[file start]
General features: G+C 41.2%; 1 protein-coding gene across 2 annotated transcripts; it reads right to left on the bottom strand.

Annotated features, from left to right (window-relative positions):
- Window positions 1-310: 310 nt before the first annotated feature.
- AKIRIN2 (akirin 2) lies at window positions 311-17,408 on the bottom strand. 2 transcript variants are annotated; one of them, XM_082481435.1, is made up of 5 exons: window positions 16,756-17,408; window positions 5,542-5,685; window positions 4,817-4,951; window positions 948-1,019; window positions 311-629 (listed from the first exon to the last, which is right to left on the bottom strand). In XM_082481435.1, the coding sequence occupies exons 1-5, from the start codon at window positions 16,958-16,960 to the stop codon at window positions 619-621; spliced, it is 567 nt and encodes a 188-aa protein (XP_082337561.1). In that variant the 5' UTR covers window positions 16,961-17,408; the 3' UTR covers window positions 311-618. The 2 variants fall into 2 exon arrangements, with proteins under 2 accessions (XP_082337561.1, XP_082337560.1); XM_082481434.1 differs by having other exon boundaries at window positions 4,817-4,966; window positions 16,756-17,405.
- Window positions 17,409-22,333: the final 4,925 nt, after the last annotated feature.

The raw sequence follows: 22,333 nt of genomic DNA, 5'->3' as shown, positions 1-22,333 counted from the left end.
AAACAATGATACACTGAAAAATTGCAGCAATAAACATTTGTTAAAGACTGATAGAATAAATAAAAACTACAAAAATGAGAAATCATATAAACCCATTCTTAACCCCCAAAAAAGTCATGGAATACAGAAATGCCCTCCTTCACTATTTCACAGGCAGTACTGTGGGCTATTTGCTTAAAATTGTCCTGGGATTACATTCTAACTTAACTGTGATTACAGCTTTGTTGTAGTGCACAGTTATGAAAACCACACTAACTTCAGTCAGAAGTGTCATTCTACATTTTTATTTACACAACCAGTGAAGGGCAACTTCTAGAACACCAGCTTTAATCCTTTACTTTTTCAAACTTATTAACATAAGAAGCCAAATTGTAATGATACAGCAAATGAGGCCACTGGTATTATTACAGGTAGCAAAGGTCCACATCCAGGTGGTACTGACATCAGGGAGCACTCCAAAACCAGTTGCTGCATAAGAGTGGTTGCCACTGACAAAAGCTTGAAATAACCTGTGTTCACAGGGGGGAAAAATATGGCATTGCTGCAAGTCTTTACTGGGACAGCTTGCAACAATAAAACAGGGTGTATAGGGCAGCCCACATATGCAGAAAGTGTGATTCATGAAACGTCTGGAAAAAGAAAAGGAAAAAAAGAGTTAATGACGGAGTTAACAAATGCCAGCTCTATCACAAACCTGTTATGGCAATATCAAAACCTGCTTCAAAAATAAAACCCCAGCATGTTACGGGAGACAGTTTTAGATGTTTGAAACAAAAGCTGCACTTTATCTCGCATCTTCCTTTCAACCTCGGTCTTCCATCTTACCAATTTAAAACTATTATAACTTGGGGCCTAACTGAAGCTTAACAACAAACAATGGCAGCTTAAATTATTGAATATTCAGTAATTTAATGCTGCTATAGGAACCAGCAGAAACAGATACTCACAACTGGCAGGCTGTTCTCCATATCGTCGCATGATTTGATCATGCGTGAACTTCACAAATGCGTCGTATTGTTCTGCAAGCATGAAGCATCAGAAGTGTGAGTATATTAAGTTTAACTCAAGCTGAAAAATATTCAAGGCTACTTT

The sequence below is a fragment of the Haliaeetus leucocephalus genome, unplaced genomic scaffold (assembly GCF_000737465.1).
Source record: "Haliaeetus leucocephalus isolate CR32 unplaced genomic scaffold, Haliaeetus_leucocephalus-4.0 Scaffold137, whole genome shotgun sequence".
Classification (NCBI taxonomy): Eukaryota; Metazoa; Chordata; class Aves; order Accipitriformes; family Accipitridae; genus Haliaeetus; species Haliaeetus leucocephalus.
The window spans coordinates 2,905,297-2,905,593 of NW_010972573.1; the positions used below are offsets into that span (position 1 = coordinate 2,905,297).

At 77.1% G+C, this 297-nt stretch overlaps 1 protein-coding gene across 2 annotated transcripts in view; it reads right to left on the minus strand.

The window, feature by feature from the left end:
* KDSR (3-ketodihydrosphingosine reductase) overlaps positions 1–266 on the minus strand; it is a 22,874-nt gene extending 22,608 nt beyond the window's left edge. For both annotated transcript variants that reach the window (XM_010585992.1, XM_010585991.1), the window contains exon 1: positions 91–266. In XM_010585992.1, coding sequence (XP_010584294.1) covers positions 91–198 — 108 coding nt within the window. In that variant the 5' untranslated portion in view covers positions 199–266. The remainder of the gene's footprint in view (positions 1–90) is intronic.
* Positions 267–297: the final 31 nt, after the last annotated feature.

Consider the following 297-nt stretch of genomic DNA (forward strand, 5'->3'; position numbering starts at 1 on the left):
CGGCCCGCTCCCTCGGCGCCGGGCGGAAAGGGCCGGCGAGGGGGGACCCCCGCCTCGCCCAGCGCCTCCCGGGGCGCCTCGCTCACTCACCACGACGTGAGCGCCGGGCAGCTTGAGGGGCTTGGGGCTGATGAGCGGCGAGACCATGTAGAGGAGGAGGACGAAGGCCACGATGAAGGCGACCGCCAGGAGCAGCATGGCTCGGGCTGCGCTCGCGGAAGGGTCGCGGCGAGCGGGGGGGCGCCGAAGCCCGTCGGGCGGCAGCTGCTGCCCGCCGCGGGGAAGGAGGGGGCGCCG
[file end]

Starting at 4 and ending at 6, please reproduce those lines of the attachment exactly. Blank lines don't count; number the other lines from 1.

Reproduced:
- AKIRIN2 (akirin 2) lies at window positions 311-17,408 on the bottom strand. 2 transcript variants are annotated; one of them, XM_082481435.1, is made up of 5 exons: window positions 16,756-17,408; window positions 5,542-5,685; window positions 4,817-4,951; window positions 948-1,019; window positions 311-629 (listed from the first exon to the last, which is right to left on the bottom strand). In XM_082481435.1, the coding sequence occupies exons 1-5, from the start codon at window positions 16,958-16,960 to the stop codon at window positions 619-621; spliced, it is 567 nt and encodes a 188-aa protein (XP_082337561.1). In that variant the 5' UTR covers window positions 16,961-17,408; the 3' UTR covers window positions 311-618. The 2 variants fall into 2 exon arrangements, with proteins under 2 accessions (XP_082337561.1, XP_082337560.1); XM_082481434.1 differs by having other exon boundaries at window positions 4,817-4,966; window positions 16,756-17,405.
- Window positions 17,409-22,333: the final 4,925 nt, after the last annotated feature.

The raw sequence follows: 22,333 nt of genomic DNA, 5'->3' as shown, positions 1-22,333 counted from the left end.